All new Vitus Venon EVO designed to take on road and gravel

Offered in road and gravel set-ups the Venon EVO is designed for those who want a road bike 'that can do it all'

Vitus Veno EVO all-road bike being ridden on light gravel trails
(Image credit: Vitus)

Vitus has released the Venon EVO, an all-road offering “built to blur the line between gravel and road”. It’s available in a range of road (RS) and gravel (GR) builds that utilise the same carbon frameset and take advantage of its 45mm tire clearance.

The previous Venon, a traditional endurance road bike, was discontinued in 2019. But the new EVO isn’t designed as a replacement. Rather Vitus has created an entirely new platform that it says “lands somewhere in the middle '' between a “full-bore road bike” and an “adventure gravel bike”. All-road? Gravel racer? ‘Groad’ bike? You get the gist. 

Vitus Venon Frameset

Vitus Venon EVO-GS all-road bike in the gravel build

(Image credit: Vitus)

Vitus prefers to describe it as a ‘chameleon’ and it’s the choice of components that define its particular camouflage, rather than the frameset. So how do you create a frame that’s versatile enough to handle both disciplines - road and gravel - without compromise?

Once a trend, many of the best road bikes now have wider tire clearances. In large part it happened due to the confluence of disc brakes and tubeless technology, with supporting data that wide tires can be just as fast while delivering greater comfort, the icing on the cake. Vitus has taken this accepted wisdom and run with it.

Vitus Venon EVO all-road bike

(Image credit: Vitus)

By blending the generous tire clearance with aerodynamic enhancements borrowed from its ZX-1 EVO race bike, such as integrated cables and drag-reducing tube shapes, it follows a similar pattern to many contemporary gravel race bikes, such as the Factor Ostro Gravel. And it doesn’t require any great leap of faith to imagine bikes such as these working efficiently on the road with a few component tweaks.

Rather than imagine the possibilities a frameset like this might deliver, Vitus has chosen to make it a reality. Alongside the ZX-1 EVO, it’s taken inspiration from its Vitesse EVO all-rounder, namely in the dropped seatstays and carbon layup, both of which are there to deliver compliance. 

Throw in geometry that sits somewhere between the EVO road bikes and Vitus’ out-and-out gravel offering, the Substance, and you have a frame design that appears capable of changing colour at will, as promised.

Vitus Venon EVO all-road bike being ridden on a gravel road

(Image credit: Vitus)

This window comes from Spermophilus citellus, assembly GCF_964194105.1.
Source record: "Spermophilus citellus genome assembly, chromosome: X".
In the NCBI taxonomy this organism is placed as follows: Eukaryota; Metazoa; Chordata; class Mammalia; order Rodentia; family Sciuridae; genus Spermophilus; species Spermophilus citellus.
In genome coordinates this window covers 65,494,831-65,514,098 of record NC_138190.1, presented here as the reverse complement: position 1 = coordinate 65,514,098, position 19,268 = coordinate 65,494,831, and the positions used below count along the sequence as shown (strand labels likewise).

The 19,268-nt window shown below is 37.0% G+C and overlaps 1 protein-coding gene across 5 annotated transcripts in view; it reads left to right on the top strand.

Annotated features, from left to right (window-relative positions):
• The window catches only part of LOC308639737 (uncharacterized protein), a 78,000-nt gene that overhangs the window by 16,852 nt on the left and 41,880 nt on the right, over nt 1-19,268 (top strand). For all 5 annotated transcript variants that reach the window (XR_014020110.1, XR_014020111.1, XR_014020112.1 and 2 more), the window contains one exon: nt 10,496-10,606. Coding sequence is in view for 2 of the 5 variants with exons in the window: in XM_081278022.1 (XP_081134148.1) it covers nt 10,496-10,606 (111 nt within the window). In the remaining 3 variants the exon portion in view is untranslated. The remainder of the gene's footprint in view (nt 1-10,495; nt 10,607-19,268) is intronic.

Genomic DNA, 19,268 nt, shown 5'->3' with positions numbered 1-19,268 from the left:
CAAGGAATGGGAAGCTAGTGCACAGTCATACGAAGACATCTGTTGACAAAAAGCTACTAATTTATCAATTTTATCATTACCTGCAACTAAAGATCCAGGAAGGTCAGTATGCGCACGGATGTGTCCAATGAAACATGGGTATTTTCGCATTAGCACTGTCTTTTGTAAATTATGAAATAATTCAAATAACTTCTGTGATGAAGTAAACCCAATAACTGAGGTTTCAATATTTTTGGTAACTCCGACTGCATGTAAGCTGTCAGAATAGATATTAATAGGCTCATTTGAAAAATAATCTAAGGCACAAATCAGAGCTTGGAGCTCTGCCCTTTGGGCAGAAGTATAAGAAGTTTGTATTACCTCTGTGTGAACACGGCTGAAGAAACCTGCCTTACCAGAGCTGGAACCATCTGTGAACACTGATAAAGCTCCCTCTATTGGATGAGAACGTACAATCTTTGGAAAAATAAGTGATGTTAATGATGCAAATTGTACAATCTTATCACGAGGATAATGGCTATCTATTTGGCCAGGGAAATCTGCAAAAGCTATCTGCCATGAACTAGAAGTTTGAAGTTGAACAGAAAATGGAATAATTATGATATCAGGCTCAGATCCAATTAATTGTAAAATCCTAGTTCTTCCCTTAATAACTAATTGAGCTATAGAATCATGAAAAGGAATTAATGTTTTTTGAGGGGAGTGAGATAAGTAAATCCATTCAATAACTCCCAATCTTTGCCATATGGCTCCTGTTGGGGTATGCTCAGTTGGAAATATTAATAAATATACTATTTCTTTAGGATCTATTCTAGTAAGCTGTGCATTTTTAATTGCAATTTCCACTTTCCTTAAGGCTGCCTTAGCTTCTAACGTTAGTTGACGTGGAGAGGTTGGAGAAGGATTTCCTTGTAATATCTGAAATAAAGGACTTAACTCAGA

As for some actual measurements, a size medium with an effective top tube length of 551mm blends a stack height of 560mm with a reach of 386.9mm. All frame sizes feature 420mm long chainstays. These numbers are unsurprising given the Venon’s remit and resemble those you’d expect to find on both an endurance road bike or a top gravel bike that's race-orientated.

The choice of carbon layup and the road-centric tube shapes appear to aid a lightweight build, with claimed weights for the complete bikes ranging from 16.97lb / 7.7kg to 18.73 / 8.5kg. 

Vitus has also made sure the Venon has plenty of mounts, for fenders and three bidons, which only enhances its versatility. 

Vitus Venon EVO-RS all-road bike

(Image credit: Vitus)

Vitus Venon EVO-RS vs Vitus Venon EVO-GR

So how do the EVO-RS and the EVO-GR differ?

The RS is offered across four different builds, utlising Shimano’s electronic 105  and Ultegra groupsets as well as SRAM’s equivalent - Rival and Force AXS. All models feature Prime Attaquer wheels shod with 28mm Michelin tyres as well as Prime finishing kit.

To deal with the demands of gravel, the GR models, of which there are three, use SRAM 1x groupsets, ranging from mechanical 11-speed Rival to Force AXS. The wheels are Prime's Primavera fitted with Michlen’s Power Gravel tyres in a 40mm width. 

Thankfully Vitus has made the Venon’s front derailleur mount removable, with the port then covered up by a dedicated plate should you opt to use a 1x drivechain. It’s a minor point that could have easily been overlooked but hopefully points to a considered design throughout.

Vitus Venon EVO-GS all-road bike

(Image credit: Vitus)

While Vitus says that calling the Venon Evo a ‘quiver killer’ is a cliche too far, it does appear that the bike is designed to be just that. For cyclists who don’t have room for a dedicated gravel bike, literally or otherwise, the road-orentiated Venon can seemingly switch guises with a change of tires. Likewise if you opt for one of the three gravel builds. 

Arguably there will be compromises - you might not choose to use a single chainring on the road, for example - but it’s difficult to envisage any bike designed for both road and gravel that won’t require a trade-off of some kind. 

Vitus advocates a ‘one bike, two wheelsets’ approach for the Venon EVO. It’s a solution to wringing the most out of the bike’s versatility but could be cost prohibitive for some, while others may regard it as additional pre-ride faff they could do without. However, given the wide choice of tire options now available, the Venon EVO should still provide a varied riding experience even with just one wheelset.

We’ve got our hands on both the Venon EVO RS and the Venon EVO GR and will be posting our reviews soon.

Vitus Venon EVO pricing

Pricing for the Vitus Venon Evo is as follows:

Venon EVO-RS 105 Di2 - $3,899 /  £3,599.99
Venon EVO-RS Rival AXS - $4,099 / £3,699.99
Venon EVO-RS Ultegra Di2 - $4,599 / £4,099.99
Venon EVO-RS Force AXS - $4,699 / £4,399.99

Venon EVO-GR Rival - $3,399 / £2,999.99
Venon EVO-GR Rival AXS - $4,099 / £3,499.99

Venon EVO-GR Force AXS - $4,899 / £4,299.99

Venon EVO frameset - $1,999 / £1,799.99

For more information visit vitusbikes.com

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